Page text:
Condo Towers Force Out Remaining Industries in NYC

A new round of zoning changes in NYC could mean the loss of over 20% of industrial-zoned land in the city.

"'The Bloomberg administration had a strategic plan from the beginning - to rezone or redevelop manufacturing areas to promote, originally, office space,' said Pratt Center Executive Director Brad Lander.

'But it's worked out to be almost entirely residential development,' he said. 'There's a real concern it's gone too far.'

More than 20 Bloomberg rezonings have converted manufacturing land into residential or commercial uses, transforming neighborhoods like Red Hook, Long Island City and the South Bronx into trendy residential addresses.

Seth Pinsky, head of the city Economic Development Corp., said many of the rezonings, in Brooklyn's Greenpoint and Williamsburg for example, sought better uses for run-down, largely vacant manufacturing sites.

The dwindling stock of manufacturing space has made already pricey land more expensive, Lander said. Many factories grandfathered in after rezonings soon seek cheaper options elsewhere, such as New Jersey - leading to the loss of well-paying blue-collar jobs."

Full Story: City industries feel squeeze with rezoning attracting developers

Comments

Comments

Michael Lewyn's picture
Blogger

Illustrating the absurdity of use-based zoning

How are city bureaucrats supposed to know how much of a city's real estate should be devoted to housing as opposed to other land uses? When libertarians complain about "Soviet-style planning" this is the sort of thing that they worry about (or at least should be worrying about if they aren't!)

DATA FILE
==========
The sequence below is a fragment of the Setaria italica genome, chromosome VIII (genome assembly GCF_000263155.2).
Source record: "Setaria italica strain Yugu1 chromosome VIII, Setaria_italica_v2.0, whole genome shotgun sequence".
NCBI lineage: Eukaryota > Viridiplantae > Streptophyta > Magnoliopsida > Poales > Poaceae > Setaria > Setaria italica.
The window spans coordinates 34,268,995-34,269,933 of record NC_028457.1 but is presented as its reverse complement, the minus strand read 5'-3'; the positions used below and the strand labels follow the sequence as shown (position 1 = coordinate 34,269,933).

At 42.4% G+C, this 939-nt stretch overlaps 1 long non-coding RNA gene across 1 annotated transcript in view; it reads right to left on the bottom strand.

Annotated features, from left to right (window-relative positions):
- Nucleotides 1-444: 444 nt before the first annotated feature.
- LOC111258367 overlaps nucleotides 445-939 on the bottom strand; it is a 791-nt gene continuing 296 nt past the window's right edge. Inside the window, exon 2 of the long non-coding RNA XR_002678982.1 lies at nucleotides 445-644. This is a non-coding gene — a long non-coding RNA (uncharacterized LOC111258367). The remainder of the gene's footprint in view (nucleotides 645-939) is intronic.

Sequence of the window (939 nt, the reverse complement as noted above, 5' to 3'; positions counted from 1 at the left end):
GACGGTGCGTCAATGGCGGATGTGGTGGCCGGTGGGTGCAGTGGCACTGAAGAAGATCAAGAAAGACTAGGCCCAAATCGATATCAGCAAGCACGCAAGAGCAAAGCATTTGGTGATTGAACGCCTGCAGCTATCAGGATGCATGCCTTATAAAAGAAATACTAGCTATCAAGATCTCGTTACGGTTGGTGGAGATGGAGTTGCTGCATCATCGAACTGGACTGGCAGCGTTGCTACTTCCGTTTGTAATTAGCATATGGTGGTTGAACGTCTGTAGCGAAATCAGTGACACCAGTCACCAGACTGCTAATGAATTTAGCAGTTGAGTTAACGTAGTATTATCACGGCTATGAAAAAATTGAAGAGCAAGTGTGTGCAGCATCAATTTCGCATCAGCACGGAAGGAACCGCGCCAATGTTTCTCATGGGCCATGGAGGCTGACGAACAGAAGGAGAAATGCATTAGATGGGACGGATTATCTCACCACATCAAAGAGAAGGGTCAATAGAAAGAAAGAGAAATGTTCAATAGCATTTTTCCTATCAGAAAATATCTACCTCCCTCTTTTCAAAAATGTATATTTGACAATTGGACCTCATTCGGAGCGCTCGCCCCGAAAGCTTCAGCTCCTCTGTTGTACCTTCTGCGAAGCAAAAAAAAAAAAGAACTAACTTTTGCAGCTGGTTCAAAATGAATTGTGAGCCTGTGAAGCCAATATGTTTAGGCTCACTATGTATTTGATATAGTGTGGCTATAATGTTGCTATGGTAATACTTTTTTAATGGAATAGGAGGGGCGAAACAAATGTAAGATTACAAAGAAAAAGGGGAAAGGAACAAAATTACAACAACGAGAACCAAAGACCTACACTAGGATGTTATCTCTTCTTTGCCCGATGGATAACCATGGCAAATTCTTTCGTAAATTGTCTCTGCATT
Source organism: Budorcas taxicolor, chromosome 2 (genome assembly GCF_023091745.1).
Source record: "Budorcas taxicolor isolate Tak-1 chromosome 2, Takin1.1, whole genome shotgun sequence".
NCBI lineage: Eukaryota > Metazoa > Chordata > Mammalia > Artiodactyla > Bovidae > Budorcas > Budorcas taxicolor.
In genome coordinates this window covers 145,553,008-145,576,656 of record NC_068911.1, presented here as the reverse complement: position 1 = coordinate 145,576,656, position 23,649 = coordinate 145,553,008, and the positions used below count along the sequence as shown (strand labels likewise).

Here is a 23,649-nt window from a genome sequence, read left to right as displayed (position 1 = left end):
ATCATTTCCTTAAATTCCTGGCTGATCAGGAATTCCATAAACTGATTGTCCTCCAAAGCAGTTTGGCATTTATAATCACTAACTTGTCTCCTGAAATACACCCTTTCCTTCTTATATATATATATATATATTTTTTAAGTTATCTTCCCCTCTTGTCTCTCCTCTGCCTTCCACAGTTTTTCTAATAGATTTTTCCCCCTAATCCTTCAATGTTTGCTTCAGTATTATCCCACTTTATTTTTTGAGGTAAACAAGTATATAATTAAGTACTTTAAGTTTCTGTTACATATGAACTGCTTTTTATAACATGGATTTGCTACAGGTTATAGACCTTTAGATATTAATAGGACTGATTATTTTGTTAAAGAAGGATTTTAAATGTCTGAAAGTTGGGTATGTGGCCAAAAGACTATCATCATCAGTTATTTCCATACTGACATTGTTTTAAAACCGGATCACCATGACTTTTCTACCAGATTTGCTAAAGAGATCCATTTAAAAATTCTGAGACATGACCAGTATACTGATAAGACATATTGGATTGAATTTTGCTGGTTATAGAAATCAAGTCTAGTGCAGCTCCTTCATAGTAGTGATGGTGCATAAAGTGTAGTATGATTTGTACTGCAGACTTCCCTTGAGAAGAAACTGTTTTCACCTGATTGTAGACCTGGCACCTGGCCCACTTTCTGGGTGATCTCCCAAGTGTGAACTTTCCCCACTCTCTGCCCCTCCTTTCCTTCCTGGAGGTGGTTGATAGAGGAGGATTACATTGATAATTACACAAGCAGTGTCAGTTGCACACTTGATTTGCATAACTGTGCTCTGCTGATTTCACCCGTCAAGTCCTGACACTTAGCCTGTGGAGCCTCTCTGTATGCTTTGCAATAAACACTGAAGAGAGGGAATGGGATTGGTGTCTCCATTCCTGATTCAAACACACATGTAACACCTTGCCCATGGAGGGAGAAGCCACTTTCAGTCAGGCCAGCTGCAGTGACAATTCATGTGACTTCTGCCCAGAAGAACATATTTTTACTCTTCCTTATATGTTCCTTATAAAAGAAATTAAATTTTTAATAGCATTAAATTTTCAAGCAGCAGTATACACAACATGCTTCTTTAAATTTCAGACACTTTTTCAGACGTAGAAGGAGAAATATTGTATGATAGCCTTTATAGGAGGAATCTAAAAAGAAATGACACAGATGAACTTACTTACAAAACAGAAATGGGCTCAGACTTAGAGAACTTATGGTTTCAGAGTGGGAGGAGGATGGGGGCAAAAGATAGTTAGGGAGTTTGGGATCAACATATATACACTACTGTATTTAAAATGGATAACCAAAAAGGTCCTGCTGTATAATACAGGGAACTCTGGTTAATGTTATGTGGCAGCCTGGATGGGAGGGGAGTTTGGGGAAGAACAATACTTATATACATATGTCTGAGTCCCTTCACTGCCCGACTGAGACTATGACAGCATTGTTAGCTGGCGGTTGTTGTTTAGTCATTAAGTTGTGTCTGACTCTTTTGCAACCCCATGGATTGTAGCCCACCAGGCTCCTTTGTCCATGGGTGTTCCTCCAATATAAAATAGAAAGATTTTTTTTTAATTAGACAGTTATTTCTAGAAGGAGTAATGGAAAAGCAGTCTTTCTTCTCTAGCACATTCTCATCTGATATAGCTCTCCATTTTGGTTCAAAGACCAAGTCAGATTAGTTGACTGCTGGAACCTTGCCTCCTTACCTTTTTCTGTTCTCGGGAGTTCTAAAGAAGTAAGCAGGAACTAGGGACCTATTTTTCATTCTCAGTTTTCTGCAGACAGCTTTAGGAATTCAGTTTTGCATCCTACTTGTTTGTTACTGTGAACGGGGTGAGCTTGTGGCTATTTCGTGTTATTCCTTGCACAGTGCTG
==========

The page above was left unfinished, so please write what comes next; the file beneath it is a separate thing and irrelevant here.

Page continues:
Planners under the bed?

'city bureaucrats', AKA city planners, if competent, actually have a very good fix on the intrinsically competing characteristics of residential and industrial uses. Efficient delivery and competitive costs for the commodities (fresh and varied produce and groceries, retail goods, etc.) and services (restaurants, hotels, convention and catering support, public works corp yards, etc.) which make city life attractive are absolutely dependent upon close-in, contiguous zones of industrial/distribution land with good access to both regional and local transportation networks. Residential development permitted within those zones invariably drives out industrial (manufacturing and distribution) uses as the new residents apply political pressure to 'Locally Undesirable' (read traditional/pioneering/original/zoned) land uses with their dust, noise and early-morning/late-night deliveries. Industrial landowners, faced with the loss of their historical tenants, can't be blamed for then seeking upzoning of their land to allow residential development, and the loss of production, distribution, and maintenance jobs essential to city economic vitality snowballs. This isn't a 'Soviet-style planning' ploy; it's solid urban economics.

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